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Smoking With Carol Novack

Art by Marty D. Ison
Art by Marty D. Ison
Where does the name Singa come from?
Singaís a made up name which just came to me the second I started to write the story. I just knew that was the name of the woman whose story was about to unfold. I love the sound and rhythm of the name. It could be an (eastern) Indian name; perhaps it is. I picture Singa with black hair and warm, light brown skin. Perhaps she was born in Kashmir. By now, her hair is probably silver.

Is naming characters a major part of your writing process?
Not at all. The ďrightĒ names just seem to fall into my lap, bequeathed by the characters themselves. My prose frequently tends to be character-driven. I donít have a driverís license, so I end up in the back seat. The stories of my characters always serve as vehicles to express what is important and meaningful to me.

You've published quite a bit over a fairly short period of time recently. Any recommendations to writers just starting out?
The online Zoetrope workshop experience has been invaluable. I also attended a week-long writersí peer workshop/conference during the summer of 2003, which gave me confidence in my ability to write Ė my writerís block dissolved. The other writers in my workshop were college-level creative writing teachers; I learned a lot from them. I should also mention that I was sporatically active in another online workshop at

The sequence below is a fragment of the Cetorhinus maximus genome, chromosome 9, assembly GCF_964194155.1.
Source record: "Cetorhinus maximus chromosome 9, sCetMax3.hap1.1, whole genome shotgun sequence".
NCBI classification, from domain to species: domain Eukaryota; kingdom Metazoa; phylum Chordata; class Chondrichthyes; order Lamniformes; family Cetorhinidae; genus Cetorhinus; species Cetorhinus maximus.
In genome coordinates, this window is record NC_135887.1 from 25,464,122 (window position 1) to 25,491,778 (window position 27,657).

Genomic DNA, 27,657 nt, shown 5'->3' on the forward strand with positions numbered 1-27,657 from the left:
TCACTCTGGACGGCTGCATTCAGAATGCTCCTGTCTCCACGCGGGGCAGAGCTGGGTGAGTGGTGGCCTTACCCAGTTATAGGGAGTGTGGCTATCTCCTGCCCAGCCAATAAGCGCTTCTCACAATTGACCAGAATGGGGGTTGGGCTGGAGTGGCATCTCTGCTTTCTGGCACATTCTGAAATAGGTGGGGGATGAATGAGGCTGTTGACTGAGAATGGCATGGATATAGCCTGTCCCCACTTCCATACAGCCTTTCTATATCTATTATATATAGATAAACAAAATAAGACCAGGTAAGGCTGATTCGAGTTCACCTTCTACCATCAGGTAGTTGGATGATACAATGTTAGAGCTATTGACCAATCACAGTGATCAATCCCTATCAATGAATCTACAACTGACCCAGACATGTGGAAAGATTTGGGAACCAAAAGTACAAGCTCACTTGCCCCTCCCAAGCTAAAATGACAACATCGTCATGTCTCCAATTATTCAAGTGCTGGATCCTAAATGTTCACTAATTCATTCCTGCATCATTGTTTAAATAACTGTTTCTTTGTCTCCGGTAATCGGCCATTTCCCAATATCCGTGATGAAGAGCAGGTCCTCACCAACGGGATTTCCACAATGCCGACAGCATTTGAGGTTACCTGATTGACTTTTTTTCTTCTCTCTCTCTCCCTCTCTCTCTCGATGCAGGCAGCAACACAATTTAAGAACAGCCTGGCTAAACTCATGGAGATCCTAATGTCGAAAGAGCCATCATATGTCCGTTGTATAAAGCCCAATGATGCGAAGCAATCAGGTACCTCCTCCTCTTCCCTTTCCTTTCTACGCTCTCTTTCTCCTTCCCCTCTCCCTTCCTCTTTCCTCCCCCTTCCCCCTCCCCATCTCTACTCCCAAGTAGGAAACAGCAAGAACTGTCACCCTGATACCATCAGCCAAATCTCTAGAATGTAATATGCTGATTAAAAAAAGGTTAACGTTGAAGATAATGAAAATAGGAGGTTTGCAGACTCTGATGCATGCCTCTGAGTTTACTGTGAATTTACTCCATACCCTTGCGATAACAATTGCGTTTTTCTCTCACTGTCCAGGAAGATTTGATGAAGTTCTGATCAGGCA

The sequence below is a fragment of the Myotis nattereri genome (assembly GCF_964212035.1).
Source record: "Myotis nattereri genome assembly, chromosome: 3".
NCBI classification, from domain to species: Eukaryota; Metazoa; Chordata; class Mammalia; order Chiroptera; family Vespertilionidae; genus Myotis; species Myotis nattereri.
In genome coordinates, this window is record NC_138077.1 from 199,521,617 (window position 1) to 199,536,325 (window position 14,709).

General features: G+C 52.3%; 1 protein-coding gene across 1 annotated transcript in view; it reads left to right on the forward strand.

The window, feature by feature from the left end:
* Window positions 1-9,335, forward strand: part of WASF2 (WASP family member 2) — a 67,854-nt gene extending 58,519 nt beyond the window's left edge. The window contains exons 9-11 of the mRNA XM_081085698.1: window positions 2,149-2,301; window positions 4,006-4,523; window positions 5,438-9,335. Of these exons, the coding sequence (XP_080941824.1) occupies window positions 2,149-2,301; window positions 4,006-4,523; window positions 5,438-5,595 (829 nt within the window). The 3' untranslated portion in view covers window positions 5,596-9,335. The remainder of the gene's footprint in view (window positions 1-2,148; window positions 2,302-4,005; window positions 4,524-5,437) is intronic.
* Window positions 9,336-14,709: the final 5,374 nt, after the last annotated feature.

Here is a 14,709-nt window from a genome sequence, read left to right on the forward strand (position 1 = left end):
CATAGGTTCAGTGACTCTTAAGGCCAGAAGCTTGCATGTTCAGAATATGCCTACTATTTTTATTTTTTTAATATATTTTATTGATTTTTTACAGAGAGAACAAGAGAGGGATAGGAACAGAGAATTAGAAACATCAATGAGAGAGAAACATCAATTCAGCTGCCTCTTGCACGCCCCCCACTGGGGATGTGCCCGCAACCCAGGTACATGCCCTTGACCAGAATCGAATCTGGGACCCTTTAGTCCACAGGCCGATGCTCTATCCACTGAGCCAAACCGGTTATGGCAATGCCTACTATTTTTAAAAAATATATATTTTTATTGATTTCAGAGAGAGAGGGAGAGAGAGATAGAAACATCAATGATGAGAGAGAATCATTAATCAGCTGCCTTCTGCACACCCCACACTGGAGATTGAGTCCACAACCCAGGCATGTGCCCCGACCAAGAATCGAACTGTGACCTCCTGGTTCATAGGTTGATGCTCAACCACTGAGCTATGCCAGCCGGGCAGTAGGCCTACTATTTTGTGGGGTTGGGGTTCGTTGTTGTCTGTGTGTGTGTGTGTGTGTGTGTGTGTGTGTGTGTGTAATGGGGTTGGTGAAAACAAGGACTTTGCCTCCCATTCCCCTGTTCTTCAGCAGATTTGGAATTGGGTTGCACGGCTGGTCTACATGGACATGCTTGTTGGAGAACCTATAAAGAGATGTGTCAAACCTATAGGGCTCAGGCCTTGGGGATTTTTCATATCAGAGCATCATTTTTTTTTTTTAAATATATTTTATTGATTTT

www.eastoftheweb.com, before I became active in Zoetrope's this past May.

Not only has the Zoetrope experience encouraged me to return to writing and helped me mature as a re-emerging writer, but the community serves as a rich resource for writers with questions about where they should submit their works. For instance, if I write an experimental, surreal, ďexistentialĒ piece, Iíll want to know what publications might be likely to take it. I simply have to ask my colleagues the question. Most of the writers at Zoe are more than happy to share experiences and advice. Many of them have been publishing for years, so they have a lot of useful information to impart.

How did teaching English impact your writing style?
I taught remedial English and then English as a Second Language, both college level, so many years ago.

I donít think teaching influenced my writing styleS at all. What did have impact? I was brought up by academic parents who constantly corrected my grammar and encouraged my artistic expression (visual, musical, and written). I was an only child with a rich imagination; my imagination is unfettered at the best of times. I frequently feel like a Sybil, an instrument of unconscious forces when I write; I always have. I write to discover what I am thinking and feeling, what I believe in, who I am. I delight and amaze myself, and I rage against the dark forces within all of us, and the conformity that sickens me. Then, of course, I revise and revise and revise.

I think that years of lawyering, advocating for the underdog, have also influenced the way I write. I wrote a countless number of memoranda and briefs that required heavy duty analytical thinking processes at odds with my natural creative processes.

I donít know how lawyering has influenced my writing, but I suspect that it has.